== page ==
3. Take scoops of approximately 1 tablespoon (you can go bigger if you prefer) and use your hands to compact them into a ball. Place a sheet of non-stick baking paper on a large plate or tray, and place the cookies on top. Cover with plastic wrap and refrigerate for a bare minimum of 2 – 3 hours – I left them overnight.

4. Preheat oven to 180°C, line 2 baking sheets with non-stick baking paper. Place your cookies on the baking trays, leaving an inch or so between (they’ll spread quite a bit). Bake for around 10 minutes, or until top have just set, even if slightly under baked in the center. It’ll be tempting to let them cook a little longer, but they will firm up as they cool, and baking too long will result in cookies that set up too crisp.

5. Leave the cookies to cool on their trays for 10 minutes before moving them to a cooling rack to come down to room temperature. Or just wait until they’re cool enough to handle and tuck in.

 

A little crunchy on the outside, gooey and fudgy on the inside. Very sweet, a little salty, completely delicious. There’s not much I’d change about this recipe – the only thing I can think of would be to maybe add some crushed, toasted peanuts to balance out the sugar a little more. Really glad I went on a 12km walk this morning. Feel like I might need to walk another 12km now. Worth it. Enjoy.

Cook this: White chocolate, raspberry & pistachio brownies

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It seemed like a good idea at the time. How many stories start like this and end really, really badly? A high percentage, right? I’m still not sure how, because I’m usually the poster girl for these kind of stuff ups, but this recipe is somehow the exception to the rule and miraculously turned out really, really well!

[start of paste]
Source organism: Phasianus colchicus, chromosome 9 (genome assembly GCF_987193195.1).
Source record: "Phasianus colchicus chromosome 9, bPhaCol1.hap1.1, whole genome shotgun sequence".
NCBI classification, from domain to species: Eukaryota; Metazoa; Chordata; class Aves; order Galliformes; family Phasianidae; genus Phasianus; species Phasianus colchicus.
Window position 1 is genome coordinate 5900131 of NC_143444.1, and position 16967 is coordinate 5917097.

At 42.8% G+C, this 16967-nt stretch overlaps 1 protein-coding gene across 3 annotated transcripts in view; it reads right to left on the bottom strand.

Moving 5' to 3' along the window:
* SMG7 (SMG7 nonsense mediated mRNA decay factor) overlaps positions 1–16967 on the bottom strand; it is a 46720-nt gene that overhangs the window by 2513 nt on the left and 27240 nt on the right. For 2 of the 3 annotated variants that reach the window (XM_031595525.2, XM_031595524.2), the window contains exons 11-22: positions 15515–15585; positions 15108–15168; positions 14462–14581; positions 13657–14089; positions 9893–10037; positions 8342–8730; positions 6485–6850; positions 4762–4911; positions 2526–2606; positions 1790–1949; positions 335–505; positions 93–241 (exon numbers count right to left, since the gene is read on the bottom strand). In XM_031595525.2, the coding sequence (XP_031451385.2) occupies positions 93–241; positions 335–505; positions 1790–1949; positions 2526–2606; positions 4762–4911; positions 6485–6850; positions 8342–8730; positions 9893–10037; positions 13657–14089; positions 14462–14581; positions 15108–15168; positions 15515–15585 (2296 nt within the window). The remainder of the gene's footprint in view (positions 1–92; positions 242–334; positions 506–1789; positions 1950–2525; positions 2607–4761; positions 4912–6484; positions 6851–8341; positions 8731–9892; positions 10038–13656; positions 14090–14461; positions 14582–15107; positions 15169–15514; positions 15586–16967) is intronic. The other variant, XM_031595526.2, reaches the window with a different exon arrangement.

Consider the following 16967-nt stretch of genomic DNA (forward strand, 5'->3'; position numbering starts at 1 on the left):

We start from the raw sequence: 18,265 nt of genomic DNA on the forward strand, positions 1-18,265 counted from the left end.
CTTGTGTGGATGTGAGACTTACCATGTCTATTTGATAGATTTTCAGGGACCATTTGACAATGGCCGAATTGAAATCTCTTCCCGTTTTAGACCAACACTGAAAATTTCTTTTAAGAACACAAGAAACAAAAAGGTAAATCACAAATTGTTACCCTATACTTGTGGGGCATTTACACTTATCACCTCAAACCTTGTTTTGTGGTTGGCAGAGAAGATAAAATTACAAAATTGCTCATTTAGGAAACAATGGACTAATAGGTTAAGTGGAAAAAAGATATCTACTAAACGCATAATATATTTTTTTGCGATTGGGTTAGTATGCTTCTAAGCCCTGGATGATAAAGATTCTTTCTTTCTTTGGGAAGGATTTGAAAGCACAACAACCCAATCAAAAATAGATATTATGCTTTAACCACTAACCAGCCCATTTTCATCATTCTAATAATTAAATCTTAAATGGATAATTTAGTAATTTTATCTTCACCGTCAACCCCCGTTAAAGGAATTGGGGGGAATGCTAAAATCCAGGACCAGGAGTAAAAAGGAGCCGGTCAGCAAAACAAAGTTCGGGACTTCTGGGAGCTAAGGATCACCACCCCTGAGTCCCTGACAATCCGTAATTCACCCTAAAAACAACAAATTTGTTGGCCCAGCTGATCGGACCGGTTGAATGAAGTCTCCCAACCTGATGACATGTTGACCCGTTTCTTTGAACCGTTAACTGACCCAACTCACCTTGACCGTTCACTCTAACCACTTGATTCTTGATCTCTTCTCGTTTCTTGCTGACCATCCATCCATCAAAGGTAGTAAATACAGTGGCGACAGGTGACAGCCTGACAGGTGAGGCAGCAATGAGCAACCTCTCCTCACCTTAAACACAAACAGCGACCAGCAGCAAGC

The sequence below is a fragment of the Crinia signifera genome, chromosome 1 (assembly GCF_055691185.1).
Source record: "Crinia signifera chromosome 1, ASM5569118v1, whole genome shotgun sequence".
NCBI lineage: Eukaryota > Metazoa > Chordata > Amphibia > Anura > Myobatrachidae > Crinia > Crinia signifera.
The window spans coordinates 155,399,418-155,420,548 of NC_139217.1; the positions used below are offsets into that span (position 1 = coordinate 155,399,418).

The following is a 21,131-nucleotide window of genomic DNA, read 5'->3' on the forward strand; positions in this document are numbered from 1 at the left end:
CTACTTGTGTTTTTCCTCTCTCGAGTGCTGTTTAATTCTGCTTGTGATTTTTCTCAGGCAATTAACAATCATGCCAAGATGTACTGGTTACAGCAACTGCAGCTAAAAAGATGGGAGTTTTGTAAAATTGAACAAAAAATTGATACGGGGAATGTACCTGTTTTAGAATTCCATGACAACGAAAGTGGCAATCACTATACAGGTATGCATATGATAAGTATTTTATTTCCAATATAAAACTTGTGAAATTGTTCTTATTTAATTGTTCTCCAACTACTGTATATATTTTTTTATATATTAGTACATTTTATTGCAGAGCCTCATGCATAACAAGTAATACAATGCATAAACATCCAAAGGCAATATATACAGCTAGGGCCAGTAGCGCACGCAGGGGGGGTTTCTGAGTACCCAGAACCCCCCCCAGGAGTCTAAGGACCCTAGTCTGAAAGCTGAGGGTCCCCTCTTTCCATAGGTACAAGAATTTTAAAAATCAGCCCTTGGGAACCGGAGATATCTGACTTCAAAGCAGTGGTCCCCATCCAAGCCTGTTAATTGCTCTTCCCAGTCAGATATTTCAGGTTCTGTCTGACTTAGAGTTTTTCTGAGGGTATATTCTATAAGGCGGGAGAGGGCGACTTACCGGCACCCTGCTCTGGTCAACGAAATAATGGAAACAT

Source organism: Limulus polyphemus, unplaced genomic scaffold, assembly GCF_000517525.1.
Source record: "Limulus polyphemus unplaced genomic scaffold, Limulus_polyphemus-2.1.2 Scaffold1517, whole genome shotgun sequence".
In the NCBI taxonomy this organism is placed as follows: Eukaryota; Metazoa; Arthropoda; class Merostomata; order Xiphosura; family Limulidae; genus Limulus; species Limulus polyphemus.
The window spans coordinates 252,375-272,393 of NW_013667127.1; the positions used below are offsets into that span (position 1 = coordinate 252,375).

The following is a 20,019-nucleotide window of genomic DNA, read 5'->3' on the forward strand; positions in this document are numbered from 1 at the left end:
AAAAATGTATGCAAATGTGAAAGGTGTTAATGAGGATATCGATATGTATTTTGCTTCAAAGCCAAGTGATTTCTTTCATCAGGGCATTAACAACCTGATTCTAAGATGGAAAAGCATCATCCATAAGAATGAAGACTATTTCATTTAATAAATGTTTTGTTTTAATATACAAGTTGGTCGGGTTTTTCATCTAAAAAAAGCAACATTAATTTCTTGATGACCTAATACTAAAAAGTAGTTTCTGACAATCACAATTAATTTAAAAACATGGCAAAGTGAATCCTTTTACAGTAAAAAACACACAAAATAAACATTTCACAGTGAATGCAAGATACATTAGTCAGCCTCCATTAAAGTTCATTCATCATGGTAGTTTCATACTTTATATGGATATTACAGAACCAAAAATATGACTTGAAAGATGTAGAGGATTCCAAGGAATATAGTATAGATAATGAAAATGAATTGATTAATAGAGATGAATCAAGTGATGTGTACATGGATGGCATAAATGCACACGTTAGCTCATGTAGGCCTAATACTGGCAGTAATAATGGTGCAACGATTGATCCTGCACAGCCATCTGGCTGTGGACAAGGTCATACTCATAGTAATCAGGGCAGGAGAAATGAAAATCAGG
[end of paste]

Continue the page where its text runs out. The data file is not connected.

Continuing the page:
Ingredients:
– 300g white chocolate, broken into pieces
– 190g butter, chopped
– 1 cup caster sugar
– 285g plain flour, sifted
– 3 eggs at room temperature, lightly whisked
– 1 heaped cup of frozen raspberries
– 85g pistachios, slightly crushed

 

Method:
1. Pre-heat the oven to 160°C and line a lamington tray with non-stick baking paper.
2. Melt the chocolate and butter in a heatproof bowl over a small pot of simmering water. Stir until completely melted and smooth, and set aside for 5 minutes to cool.
3. Stir in the eggs with a wooden spoon, then the sugar and the sifted flour.
4. Gently stir in the pistachios, then the raspberries – try not to over stir or the batter will turn pink.
5. Pour the batter into the tin, smooth it out and bake for 40 minutes, or until lightly golden and set, but still a little chewy inside as a good brownie should be!
6. Allow to cool completely in the tin before taking it out to slice up.

 

It’s like a super thick, dense mud cake/brownie hybrid. You just need to take care not to over cook it as it’ll lose its chewy brownie-like centre. I’m a big fan of white chocolate for a bit of a change every now and then, and I’m sure you could use this brownie base to mix just about anything in – it’s pretty versatile. Enjoy!